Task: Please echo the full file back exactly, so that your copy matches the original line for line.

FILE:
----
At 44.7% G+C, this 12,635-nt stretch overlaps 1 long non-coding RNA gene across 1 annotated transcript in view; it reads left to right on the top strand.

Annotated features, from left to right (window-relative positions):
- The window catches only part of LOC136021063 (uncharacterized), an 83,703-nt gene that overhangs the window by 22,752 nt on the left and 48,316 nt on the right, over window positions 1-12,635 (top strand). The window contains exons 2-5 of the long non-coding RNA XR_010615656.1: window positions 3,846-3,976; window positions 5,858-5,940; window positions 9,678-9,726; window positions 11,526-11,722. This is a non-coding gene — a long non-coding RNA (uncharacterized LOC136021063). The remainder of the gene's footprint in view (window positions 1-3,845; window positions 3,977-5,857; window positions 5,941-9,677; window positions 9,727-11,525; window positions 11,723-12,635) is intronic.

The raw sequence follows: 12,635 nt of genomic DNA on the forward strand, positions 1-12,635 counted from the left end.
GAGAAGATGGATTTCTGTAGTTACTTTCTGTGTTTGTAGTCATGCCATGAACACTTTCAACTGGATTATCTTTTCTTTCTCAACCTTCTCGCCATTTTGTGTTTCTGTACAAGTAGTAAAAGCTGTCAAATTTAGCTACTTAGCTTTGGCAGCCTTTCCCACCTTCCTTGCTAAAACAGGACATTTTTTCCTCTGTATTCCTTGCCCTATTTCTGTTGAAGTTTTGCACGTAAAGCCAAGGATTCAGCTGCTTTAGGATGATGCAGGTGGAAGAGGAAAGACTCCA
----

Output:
At 44.7% G+C, this 12,635-nt stretch overlaps 1 long non-coding RNA gene across 1 annotated transcript in view; it reads left to right on the top strand.

Annotated features, from left to right (window-relative positions):
- The window catches only part of LOC136021063 (uncharacterized), an 83,703-nt gene that overhangs the window by 22,752 nt on the left and 48,316 nt on the right, over window positions 1-12,635 (top strand). The window contains exons 2-5 of the long non-coding RNA XR_010615656.1: window positions 3,846-3,976; window positions 5,858-5,940; window positions 9,678-9,726; window positions 11,526-11,722. This is a non-coding gene — a long non-coding RNA (uncharacterized LOC136021063). The remainder of the gene's footprint in view (window positions 1-3,845; window positions 3,977-5,857; window positions 5,941-9,677; window positions 9,727-11,525; window positions 11,723-12,635) is intronic.

The raw sequence follows: 12,635 nt of genomic DNA on the forward strand, positions 1-12,635 counted from the left end.
GAGAAGATGGATTTCTGTAGTTACTTTCTGTGTTTGTAGTCATGCCATGAACACTTTCAACTGGATTATCTTTTCTTTCTCAACCTTCTCGCCATTTTGTGTTTCTGTACAAGTAGTAAAAGCTGTCAAATTTAGCTACTTAGCTTTGGCAGCCTTTCCCACCTTCCTTGCTAAAACAGGACATTTTTTCCTCTGTATTCCTTGCCCTATTTCTGTTGAAGTTTTGCACGTAAAGCCAAGGATTCAGCTGCTTTAGGATGATGCAGGTGGAAGAGGAAAGACTCCA